Luke: Radio is a tough one, particularly when you’re competing with high-end produced stuff. We never entertained that change, but there were some really great people telling us to do it. They weren’t being arseholes. But I believe in what we did. I love that we found this guy Brandon Friesen who has worked with Nickelback and Sum41, who are not in my world at all. He hadn’t done any band records for years and was working with Billy Ray Cyrus and doing country and I just met him at a barbeque. And we just decided that we should work together and make a proper record like how they used to be made.
Right, time for some straightforward questions. Favourite song off the new album?
Luke: Weight of the World.
All time favourite song to play live?
Luke: Bad Habit. Great guitar opener.
Right, this can be off the record if you want, but do you hate playing Naïve?
Luke: Ha! It can be on the record. I hate playing some of the old songs on radio sessions, but live it’s always great. Even if you don’t feel like playing it, when the crowd get involved it’s amazing. Weirdly no then, I actually love playing it. For a while I said we should do a different version, but I don’t know if we can. It’s such an epic moment when we play that stuff live. It’s a euphoric tune and chorus. Naïve is so unique in our music as we don’t have any other song like it really. But it’s funny, I wrote those when I was so young.
That’s a good point. Do you have any musical regrets? You’ve obviously grown up while putting out music.
Luke: Yeah, I have written some bad songs… some bad songs. But there’s only a few artists in the world that have never written a bad song, I mean maybe not even that. Even David Bowie wrote occasional stinkers. But one of my biggest regrets is on our second album with the mixing. One day I want to go back and mix it again and I want to do it myself. We were going to the States and we were trying to do stuff over there and you get blinded by that, and we mixed it with a big American sound. It was sad really as there was inevitably a backlash coming for us after that first album.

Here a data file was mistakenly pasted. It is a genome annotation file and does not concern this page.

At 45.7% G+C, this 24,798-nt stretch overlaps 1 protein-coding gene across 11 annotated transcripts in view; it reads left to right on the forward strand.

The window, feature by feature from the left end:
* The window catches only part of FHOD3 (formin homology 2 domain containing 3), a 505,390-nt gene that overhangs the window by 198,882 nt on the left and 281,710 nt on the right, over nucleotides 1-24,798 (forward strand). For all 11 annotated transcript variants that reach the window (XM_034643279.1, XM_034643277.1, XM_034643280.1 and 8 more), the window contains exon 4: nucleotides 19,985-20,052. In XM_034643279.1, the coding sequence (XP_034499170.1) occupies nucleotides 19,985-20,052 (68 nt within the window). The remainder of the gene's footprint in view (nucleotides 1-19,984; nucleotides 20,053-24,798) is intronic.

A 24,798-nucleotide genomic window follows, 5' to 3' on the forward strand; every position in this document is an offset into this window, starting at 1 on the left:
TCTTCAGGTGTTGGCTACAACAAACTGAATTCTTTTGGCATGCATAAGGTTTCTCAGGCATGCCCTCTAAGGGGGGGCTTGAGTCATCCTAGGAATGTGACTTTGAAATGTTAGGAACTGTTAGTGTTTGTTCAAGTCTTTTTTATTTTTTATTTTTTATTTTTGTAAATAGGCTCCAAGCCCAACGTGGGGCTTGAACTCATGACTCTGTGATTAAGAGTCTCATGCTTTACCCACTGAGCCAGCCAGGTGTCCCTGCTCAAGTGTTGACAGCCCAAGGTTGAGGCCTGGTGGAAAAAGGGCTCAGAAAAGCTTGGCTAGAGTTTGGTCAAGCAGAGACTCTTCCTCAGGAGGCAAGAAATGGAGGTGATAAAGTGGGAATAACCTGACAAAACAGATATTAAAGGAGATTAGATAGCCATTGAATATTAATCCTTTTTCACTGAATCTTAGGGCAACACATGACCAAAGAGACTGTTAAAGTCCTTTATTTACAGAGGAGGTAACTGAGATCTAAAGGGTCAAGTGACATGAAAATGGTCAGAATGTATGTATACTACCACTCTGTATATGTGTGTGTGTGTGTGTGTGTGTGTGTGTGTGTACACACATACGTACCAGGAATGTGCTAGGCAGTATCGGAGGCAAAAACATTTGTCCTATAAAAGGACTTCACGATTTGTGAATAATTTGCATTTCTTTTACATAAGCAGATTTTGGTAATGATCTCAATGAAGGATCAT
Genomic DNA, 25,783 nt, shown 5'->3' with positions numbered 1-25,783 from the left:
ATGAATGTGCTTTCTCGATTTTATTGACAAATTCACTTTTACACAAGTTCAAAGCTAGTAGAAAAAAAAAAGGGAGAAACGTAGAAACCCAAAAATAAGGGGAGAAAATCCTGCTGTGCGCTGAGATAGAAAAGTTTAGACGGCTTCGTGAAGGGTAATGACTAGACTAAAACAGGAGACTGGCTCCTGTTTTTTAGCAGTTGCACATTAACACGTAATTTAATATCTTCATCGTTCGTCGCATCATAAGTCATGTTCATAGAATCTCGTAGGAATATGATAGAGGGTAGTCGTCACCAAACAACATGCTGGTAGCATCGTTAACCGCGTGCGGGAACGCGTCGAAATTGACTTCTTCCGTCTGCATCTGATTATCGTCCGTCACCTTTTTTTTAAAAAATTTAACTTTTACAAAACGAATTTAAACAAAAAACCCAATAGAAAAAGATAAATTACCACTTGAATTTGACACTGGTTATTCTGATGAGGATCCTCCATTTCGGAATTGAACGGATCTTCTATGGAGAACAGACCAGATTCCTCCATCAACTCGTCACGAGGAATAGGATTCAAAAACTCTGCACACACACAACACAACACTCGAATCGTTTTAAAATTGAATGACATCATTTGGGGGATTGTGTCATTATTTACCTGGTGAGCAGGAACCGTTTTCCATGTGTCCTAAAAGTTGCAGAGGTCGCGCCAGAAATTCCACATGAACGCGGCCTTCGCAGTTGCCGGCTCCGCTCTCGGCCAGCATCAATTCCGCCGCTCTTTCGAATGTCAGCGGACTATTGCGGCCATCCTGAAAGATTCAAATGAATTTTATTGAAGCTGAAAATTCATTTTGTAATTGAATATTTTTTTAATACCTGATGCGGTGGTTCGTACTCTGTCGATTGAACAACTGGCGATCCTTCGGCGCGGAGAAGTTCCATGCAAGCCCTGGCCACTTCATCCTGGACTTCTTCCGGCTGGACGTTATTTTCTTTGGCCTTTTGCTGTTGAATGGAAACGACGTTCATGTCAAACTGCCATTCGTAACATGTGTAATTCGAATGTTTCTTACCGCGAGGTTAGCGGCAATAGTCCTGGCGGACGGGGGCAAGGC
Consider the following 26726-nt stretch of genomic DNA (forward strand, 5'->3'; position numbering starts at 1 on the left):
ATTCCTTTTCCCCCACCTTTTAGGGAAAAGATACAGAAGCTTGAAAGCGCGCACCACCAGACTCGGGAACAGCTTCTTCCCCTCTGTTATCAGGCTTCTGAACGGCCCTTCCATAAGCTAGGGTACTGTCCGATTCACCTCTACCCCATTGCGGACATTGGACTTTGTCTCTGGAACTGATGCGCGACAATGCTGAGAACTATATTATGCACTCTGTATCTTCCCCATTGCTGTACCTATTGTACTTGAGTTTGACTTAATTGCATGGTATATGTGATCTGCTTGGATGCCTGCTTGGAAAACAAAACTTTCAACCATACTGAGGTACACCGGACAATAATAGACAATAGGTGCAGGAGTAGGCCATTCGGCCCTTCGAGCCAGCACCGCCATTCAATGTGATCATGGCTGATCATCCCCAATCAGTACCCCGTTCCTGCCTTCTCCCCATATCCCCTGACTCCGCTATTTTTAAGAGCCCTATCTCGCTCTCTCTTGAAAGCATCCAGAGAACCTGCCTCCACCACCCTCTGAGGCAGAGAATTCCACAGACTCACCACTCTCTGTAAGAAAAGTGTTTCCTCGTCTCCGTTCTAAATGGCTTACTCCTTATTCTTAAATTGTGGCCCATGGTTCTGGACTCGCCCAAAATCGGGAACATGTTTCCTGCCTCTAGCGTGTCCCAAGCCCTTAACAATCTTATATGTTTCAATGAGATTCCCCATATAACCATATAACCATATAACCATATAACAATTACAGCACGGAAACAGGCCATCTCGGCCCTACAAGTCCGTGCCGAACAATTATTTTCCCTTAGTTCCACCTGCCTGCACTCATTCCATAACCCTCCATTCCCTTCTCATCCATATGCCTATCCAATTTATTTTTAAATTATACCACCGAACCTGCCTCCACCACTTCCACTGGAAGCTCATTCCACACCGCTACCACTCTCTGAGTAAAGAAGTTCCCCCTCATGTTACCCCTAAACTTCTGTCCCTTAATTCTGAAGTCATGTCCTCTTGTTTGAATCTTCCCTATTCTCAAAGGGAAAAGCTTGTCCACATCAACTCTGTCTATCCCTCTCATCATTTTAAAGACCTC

Yeah, you must have been under pressure for that second album to succeed.
Luke: We were, and we did it quickly too. We didn’t take our time. But, some of those songs have lasted well. But the mixing on that second album is definitely my biggest regret.
Ok, what is your most memorable performance? I mean, you recently opened for the Rolling Stones, so that must be up there!
Luke: The Stones was cool actually as I have a family connection. My Dad played with the Stones in his bands in the 60s so that was a nice connection. There are a few performances that stand out though. When we played Ibiza for the first time we were just blowing up but no one really knew us. We played in Ibiza supporting Faithless, who are amazing live, just as Naïve was hitting and it felt like the band might actually make it you know? Glastonbury too of course.
Finally, what is your FAULT?
Luke: I think my biggest fault is over thinking, its a bit of a double-edged sword because with songwriting it can work out well to never give up and keep chipping away at a song, but you gotta know when to stop otherwise the outcome will suffer. Quite often I’ll rewrite and rewrite and then go full circle back to my original idea. And I get into some pretty bad sleep patterns when I’m working and can mess me up!